I have had a bad day today, but I am good.

 

 

 

Remember the Simple Things

This morning while I was driving to my internship I was listening to the radio.  The hosts were talking about a recent news report that stated that the people of Norway (I think it was Norway) are much simpler in their parenting and in what they do with their children, and as a result their children are happier.  They then shared their memories of their childhood and what stood out as the best things that they remember doing with their families.  All three hosts remembered very simple things like going for a ride or playing a game in the back yard.  I thought it was interesting that even though they had “bigger” memories, such as trips to Disney as a family, these trips were not the thing that stood out to them.  It was the simple things.

I couldn’t help but think about what I remember about my childhood.  I remember, and appreciate the trip to camp at the beach and going to Creation as a family, but I think the memories that mean the most to me are much simpler.  I remember going to yard sales with my mom and/or grandmother.  I remember going fishing with my dad, or groundhog hunting, or sledding.  I remember renting movies and watching them over a snack.  Even today grilling and having a picnic dinner or sitting around the fire pit is the kind of thing that my family loves to do together.

It really is the simple things.

My kids are growing up.  I wonder what they remember most?  Is it the big planned activities?  Or was it much simpler?  Did my husband and I do enough of the quieter, easy-going stuff?

I’ll have to ask them.

Keep it Smaller and Change the World

This weekend was a busy one for me.  On Saturday I attended an all-day women’s event at my church.  Then yesterday morning my husband and I attended services at church and then a class after church.  Last night we attended a home group meeting.  The amazing thing about all of these events was that each event discussed essentially the same topic, which was not something that was planned to be that way.  The women’s event was IF Gathering (IF Gathering website) and was pre-recorded at a recent, nationally-broadcast live event.  Our pastor preached on the next chapter of Acts in a series of sermons based on that book.  The class Sunday afternoon was an informational class about our church as we are fairly new and considering membership.  And our home group has been discussing the same book for months now….last night was just a continuation of that.  None of it was connected except for the fact that it was all centered around our church.  It all was connected because of the theme that just kept making itself known.

The great big word that sums up the theme is “Evangelism.”  It is a word that has come to mean such big things in our culture, and to those who are not believers it has come to mean scary, pushy things.  When one hears evangelist or evangelize, it is easy to conjure pictures of Jimmy Swaggert, Jim and Tammy Faye Bakker, and even more modern-day folks like Benny Hinn or even pastors like Joel Osteen.  I’m not trashing these people, so please bear with me here.  These people and their ministries are known for going really big…for having a lot of people and TV shows and a lot of opinions that they freely shared with the world.  I am not commenting on their righteousness or their correctness, I am commenting on their showy methods that attract followers.  So many of our local churches today put on a big show, try to do it up really big to attract people.  People feel like church should be entertaining…a show!  Again, I am not putting anyone down here.  I have been a member of or visited many churches who do it big who love the Lord a whole lot and who are trying to reach people for Jesus.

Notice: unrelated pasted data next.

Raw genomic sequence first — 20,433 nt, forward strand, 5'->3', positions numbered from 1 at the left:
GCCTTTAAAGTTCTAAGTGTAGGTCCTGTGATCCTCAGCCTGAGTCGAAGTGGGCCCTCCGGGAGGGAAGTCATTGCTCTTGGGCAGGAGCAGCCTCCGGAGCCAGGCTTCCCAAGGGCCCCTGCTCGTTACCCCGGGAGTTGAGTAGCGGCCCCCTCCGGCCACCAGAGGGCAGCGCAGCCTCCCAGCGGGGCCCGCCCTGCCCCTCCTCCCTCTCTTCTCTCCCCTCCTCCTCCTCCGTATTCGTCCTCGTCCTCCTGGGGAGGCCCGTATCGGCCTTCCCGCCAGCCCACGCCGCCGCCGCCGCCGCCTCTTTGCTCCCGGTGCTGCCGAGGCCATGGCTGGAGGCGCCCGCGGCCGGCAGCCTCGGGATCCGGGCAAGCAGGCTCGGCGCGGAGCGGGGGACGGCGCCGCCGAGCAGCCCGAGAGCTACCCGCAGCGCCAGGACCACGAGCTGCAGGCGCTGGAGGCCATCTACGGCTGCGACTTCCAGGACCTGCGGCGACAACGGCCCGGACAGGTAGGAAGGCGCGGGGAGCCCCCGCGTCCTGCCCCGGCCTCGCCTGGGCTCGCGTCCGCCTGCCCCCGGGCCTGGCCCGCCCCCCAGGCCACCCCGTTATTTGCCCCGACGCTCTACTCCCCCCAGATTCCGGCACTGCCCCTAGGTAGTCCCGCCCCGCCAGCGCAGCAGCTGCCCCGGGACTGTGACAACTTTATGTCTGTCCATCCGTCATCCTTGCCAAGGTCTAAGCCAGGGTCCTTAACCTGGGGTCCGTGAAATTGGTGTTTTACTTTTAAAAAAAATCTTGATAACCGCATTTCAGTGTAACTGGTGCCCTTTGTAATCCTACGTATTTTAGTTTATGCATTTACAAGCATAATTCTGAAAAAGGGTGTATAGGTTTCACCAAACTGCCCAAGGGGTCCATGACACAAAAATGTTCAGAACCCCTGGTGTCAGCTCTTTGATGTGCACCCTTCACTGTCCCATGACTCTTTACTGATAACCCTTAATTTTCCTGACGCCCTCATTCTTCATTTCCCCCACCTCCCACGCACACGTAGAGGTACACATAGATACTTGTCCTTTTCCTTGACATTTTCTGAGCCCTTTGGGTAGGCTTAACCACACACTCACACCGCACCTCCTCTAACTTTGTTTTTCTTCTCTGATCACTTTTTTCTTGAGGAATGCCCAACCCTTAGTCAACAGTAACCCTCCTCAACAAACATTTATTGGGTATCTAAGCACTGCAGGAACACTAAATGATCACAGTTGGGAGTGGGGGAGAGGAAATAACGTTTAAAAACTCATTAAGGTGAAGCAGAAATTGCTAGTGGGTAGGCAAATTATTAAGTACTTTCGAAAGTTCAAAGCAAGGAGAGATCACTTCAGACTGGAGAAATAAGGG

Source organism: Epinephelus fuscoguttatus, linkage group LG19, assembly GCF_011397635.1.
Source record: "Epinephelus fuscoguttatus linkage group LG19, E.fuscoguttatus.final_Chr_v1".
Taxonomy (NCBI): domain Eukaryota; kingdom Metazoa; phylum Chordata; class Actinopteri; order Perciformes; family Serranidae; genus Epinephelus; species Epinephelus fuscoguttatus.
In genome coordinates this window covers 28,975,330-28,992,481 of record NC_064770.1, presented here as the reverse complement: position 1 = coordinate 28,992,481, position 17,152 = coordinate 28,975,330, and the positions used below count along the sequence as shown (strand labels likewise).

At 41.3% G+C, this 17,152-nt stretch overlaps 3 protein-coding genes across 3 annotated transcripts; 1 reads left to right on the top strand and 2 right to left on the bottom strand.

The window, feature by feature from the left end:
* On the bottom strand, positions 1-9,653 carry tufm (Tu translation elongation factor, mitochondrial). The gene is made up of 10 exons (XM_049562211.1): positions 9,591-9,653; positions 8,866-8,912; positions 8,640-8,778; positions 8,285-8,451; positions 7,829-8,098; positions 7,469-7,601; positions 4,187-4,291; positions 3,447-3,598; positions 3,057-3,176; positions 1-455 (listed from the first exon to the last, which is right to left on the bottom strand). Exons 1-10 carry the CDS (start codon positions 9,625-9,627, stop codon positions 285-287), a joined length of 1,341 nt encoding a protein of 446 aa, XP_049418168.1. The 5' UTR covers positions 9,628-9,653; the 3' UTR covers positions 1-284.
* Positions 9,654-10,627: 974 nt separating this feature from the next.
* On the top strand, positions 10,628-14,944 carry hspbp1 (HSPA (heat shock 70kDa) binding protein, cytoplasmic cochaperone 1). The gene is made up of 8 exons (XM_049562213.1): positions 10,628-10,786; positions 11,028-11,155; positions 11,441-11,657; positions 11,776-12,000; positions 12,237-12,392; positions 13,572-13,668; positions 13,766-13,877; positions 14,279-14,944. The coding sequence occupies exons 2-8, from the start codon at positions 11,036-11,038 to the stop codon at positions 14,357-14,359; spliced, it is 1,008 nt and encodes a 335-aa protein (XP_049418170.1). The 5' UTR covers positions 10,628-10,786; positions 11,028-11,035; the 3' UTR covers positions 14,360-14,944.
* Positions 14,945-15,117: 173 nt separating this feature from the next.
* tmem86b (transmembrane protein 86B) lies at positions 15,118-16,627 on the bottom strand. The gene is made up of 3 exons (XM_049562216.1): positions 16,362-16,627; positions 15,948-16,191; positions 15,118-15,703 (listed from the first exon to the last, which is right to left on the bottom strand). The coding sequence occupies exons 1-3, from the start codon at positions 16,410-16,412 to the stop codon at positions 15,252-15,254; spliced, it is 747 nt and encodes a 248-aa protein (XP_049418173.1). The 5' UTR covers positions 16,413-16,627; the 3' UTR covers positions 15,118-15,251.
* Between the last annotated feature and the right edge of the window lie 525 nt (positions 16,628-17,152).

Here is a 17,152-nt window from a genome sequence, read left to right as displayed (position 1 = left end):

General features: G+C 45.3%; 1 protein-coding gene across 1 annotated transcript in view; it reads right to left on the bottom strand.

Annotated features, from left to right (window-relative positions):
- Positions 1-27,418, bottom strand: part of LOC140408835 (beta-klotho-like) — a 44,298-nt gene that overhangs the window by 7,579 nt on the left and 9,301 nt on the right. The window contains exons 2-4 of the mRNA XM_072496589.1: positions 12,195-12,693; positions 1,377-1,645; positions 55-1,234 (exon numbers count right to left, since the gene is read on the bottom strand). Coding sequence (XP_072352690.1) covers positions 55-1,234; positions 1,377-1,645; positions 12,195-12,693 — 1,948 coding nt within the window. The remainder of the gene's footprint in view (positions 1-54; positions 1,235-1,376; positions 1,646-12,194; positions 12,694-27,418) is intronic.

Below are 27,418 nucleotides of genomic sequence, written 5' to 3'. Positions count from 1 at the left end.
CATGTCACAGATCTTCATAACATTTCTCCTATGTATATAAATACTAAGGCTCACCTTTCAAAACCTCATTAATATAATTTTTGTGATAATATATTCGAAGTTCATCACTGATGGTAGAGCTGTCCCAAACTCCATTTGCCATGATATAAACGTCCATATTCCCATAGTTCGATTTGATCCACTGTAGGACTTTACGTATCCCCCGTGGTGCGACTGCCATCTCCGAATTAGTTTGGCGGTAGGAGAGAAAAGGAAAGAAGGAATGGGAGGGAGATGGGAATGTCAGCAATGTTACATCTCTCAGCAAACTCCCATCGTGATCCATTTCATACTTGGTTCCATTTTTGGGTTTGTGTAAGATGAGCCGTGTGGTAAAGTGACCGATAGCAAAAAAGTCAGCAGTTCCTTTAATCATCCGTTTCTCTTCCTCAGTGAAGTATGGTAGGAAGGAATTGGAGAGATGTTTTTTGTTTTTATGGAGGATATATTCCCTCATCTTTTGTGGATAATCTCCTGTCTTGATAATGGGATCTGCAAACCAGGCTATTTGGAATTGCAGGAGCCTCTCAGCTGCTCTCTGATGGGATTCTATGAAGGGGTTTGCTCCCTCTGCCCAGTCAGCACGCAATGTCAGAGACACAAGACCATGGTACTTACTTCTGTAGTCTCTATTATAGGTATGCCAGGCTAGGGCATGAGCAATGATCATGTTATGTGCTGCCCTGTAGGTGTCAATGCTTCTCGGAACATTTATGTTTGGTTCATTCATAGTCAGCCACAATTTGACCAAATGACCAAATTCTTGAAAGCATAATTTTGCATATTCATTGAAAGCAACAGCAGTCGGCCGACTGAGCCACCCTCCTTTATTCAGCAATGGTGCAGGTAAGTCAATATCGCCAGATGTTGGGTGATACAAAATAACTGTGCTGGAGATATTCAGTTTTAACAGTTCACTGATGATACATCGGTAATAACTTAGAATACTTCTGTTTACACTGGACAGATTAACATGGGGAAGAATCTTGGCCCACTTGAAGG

What I learned about this weekend is a version of evangelism that is quiet.  That is more personal.  That involves cookies and milk, coffee, time spent talking and being with someone.  Time building a relationship with someone, quietly, and sharing who you really are is more valuable than anything in making a difference in someone’s life.  When I think back over my life to the moments that have made a difference to me, the things that come to mind are moments with people, quietly loving on me and listening to me.  I can’t think of one big splashy moment that meant anything to me that didn’t involve the intimate interaction of another person.

I learned that my offering people a ride, or going to lunch, or inviting someone over to just hang with us and spending time being real is what I can do to change the world.  Showing love and consideration for others, sharing who I am, sharing my faith and what makes me who I am can help someone else to change.  It can influence someone else to love, to be authentic, and even to find faith.  I don’t have to wait until I can do something big to change the world.  I can care, and change the world that is right around me.  Like a pebble thrown into a pond, the ripples will grow and spread and make a huge wave of difference.